boots, long johns and jacket with mitts at three in the morning!
with the frozen ice results, I went to bed. When I awoke,
I went outside only to find slush with a typical B.C. rainfall.
Needless to say, we were very disappointed, so we gathered
our skates and went to the local indoor rink for a fun afternoon.
some time in the future I'll take my family back to the frozen
land of winter to experience the wonders of an outdoor rink
with the cold prairie wind blowing in one's face and the sound
of the skate blades cutting the rough ice on the slough. Only
then will the real feeling of an out door rink last in our
memories for years to come.
& C. McLaren
I was growing up I never had a decent backyard rink. Me and
my father would make one every now and then but it would never
last, it was too cold, so if you tried to stop the ice would
crack. But we always had the pond, or as we called it, the
frog pond, because we would catch frogs there in the summer.
was great, playing hockey with my friends, my dad, and my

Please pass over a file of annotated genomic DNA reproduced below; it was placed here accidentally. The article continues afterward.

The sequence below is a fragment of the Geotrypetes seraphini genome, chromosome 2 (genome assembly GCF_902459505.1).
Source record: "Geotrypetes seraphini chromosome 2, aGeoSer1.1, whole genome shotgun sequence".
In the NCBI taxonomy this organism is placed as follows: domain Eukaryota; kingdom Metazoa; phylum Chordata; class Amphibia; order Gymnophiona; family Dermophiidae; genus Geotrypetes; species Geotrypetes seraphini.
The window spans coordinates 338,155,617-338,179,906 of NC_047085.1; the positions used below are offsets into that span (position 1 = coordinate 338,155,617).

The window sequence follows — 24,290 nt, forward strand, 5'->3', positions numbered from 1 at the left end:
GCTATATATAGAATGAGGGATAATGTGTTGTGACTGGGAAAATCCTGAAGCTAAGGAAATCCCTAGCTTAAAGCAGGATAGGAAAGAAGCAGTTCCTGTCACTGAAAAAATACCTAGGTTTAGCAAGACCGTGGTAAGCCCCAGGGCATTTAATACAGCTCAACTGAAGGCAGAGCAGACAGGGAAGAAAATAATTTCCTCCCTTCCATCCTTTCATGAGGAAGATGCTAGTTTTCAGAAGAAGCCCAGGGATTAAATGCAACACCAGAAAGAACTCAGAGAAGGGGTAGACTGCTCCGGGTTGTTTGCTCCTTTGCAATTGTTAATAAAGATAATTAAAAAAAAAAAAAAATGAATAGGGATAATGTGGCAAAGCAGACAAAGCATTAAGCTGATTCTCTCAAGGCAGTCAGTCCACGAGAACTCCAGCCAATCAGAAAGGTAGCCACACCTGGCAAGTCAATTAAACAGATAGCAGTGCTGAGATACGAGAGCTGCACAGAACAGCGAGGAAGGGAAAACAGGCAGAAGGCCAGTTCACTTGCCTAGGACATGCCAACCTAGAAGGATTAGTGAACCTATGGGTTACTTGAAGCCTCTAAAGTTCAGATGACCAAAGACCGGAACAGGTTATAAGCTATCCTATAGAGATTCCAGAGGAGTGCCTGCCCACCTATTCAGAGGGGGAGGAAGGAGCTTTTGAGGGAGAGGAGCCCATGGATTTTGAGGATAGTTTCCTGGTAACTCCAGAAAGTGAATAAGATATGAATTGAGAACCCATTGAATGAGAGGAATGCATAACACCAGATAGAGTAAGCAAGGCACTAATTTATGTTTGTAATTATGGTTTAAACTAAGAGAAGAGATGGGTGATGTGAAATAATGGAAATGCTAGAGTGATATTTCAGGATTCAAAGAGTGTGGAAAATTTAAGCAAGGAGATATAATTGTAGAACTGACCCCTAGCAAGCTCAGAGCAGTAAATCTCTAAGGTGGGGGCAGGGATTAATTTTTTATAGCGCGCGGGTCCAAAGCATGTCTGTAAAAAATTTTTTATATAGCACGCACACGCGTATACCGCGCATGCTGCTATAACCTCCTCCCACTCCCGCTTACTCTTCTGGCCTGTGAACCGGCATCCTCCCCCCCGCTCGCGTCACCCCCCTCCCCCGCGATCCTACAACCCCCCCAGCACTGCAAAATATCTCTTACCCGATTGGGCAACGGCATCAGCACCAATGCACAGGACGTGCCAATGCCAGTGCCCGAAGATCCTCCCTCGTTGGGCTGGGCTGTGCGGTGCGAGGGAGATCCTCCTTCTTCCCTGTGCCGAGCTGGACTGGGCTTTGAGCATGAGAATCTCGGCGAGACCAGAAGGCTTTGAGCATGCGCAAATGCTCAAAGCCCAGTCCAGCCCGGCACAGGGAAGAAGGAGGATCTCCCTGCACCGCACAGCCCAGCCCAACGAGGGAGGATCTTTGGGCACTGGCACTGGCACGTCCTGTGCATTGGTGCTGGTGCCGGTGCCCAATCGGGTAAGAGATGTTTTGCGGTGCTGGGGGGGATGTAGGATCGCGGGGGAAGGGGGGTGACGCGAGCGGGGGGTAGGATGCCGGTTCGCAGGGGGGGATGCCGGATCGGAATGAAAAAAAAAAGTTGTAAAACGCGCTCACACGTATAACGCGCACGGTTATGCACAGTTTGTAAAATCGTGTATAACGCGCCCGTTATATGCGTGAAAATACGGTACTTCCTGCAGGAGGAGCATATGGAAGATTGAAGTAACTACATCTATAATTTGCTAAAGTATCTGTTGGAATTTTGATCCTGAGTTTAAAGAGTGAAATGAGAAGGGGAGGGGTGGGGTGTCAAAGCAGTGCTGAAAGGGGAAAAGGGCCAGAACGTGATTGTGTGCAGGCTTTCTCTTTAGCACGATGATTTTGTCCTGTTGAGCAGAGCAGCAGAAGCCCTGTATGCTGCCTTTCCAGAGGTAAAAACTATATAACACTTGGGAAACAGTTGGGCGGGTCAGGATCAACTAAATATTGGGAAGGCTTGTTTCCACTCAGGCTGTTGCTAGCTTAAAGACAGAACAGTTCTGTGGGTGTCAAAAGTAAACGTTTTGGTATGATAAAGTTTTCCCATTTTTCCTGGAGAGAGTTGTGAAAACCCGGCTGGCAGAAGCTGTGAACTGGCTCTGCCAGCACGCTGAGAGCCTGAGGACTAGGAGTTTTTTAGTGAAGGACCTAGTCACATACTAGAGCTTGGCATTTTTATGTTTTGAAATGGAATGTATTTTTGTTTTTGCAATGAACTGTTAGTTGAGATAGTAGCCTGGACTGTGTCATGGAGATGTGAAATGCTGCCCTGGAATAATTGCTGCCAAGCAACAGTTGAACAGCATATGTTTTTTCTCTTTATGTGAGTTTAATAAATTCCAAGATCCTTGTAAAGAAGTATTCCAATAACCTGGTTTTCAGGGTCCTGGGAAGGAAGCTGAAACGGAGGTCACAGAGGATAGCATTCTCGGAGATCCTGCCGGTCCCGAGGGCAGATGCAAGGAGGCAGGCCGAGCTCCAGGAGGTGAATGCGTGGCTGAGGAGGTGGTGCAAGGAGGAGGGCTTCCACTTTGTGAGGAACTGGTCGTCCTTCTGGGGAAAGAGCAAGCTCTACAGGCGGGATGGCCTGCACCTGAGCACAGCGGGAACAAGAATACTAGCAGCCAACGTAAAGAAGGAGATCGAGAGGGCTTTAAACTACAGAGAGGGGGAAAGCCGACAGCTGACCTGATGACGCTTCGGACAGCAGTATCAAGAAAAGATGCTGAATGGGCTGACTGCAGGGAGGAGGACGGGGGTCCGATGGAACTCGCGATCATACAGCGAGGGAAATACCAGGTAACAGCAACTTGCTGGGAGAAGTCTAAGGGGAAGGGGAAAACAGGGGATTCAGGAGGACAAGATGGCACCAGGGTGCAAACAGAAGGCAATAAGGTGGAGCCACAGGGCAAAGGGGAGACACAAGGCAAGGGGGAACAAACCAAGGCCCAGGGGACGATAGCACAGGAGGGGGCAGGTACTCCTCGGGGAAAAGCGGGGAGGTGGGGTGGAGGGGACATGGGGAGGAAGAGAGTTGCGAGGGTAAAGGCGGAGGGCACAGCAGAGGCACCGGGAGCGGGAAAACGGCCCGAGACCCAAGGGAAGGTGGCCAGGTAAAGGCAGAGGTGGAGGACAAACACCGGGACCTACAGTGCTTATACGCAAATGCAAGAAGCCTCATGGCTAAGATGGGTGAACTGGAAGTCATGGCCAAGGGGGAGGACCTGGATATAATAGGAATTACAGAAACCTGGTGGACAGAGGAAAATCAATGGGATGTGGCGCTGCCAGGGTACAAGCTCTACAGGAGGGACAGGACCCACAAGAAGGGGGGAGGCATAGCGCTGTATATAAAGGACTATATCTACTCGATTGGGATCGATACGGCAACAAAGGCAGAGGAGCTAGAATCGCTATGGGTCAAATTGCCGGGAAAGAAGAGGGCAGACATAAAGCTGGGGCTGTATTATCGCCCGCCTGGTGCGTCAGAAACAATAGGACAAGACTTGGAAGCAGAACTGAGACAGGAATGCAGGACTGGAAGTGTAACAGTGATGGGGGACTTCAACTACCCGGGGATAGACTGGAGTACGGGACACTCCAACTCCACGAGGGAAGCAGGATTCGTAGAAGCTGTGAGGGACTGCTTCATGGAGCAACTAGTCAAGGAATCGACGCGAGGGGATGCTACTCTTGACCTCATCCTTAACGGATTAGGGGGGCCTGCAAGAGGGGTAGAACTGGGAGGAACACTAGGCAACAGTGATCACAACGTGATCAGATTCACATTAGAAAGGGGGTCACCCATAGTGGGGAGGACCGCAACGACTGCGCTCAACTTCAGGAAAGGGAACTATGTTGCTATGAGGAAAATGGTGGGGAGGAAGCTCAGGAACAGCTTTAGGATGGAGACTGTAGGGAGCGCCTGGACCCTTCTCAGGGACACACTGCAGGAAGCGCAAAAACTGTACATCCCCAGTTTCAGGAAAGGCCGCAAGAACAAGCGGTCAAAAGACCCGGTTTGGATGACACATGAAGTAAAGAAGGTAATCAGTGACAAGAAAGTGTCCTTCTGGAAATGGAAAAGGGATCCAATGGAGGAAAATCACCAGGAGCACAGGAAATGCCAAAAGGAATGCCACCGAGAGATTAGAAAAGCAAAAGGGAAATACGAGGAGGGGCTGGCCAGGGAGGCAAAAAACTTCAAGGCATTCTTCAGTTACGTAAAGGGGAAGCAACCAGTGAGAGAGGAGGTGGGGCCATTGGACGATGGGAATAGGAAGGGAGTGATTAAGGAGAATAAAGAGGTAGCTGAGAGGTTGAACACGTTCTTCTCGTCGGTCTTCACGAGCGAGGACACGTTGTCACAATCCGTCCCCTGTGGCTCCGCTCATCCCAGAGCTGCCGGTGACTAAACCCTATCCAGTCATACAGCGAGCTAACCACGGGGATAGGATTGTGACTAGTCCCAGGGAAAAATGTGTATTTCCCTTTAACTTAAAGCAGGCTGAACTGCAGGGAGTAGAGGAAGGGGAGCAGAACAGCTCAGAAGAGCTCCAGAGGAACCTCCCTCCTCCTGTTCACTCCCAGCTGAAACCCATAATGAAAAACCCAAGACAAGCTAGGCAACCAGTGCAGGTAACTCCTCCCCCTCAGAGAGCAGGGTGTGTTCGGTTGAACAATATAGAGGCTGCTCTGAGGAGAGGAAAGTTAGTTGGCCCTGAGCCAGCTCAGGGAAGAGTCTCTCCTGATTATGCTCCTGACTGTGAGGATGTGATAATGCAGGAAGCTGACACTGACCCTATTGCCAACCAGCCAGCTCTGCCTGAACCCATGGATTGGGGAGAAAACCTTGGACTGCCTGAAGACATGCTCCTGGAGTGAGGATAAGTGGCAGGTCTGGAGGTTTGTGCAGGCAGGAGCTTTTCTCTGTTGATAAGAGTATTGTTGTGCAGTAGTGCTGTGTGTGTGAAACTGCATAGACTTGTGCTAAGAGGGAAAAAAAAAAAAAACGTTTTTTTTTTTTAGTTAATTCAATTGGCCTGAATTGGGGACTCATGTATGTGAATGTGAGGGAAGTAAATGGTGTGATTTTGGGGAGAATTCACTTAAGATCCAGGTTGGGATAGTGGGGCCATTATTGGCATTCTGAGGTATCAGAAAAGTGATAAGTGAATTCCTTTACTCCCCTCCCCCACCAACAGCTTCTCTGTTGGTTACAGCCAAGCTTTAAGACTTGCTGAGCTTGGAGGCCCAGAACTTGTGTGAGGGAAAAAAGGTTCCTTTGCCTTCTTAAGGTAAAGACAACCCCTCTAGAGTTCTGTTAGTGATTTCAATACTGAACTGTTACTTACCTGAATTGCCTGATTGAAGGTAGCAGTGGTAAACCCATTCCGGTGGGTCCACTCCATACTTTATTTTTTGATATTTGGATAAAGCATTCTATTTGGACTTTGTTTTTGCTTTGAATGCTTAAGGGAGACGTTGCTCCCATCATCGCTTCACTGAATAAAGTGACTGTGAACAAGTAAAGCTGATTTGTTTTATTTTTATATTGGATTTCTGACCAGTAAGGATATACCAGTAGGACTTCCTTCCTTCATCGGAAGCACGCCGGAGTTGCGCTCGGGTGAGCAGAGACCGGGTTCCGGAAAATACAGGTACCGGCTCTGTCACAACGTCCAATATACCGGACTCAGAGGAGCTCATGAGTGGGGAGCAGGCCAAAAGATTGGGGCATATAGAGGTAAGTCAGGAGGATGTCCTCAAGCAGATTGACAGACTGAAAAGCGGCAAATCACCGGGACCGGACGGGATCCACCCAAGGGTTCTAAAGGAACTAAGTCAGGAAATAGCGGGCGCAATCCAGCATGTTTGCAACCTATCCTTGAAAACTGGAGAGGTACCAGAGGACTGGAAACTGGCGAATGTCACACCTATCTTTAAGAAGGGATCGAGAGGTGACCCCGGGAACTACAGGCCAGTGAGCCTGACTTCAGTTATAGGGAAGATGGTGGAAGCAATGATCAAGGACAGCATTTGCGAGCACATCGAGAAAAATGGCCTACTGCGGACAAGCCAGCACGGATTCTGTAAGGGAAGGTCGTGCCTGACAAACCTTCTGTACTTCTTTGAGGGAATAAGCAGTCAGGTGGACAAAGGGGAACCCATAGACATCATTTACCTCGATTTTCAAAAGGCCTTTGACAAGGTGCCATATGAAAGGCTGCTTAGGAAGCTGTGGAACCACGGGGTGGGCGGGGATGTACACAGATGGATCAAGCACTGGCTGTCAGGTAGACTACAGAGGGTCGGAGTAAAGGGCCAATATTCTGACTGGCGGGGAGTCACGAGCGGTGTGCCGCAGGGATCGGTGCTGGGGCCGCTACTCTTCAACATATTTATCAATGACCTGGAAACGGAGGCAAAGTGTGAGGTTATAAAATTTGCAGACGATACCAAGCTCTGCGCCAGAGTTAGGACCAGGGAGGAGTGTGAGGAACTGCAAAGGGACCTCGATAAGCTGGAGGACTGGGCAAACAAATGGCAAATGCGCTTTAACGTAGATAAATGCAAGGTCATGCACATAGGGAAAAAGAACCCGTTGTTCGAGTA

cousins. Sometimes now me and my friends will hop on our ski-doos
and go to a place known as the parie.
the people of Stephenville Crossing, this is a place where
my dad and his brothers and friends would play. Today I'm
a teenager but I'm still in love with the sport of hockey.
really enjoyed your story, It was great. We also have a backyard
rink that is awesome. It is a lot of work getting it started,
but once the base is done, it is just a quick flood at night.
The work is sure worth it when you see how much the kids enjoy
the rink and how their skating improves. The old traditional
Canadian backyard rink: kids are outside and getting excercise
and having a blast. All the work pays off in the end. Anyhow,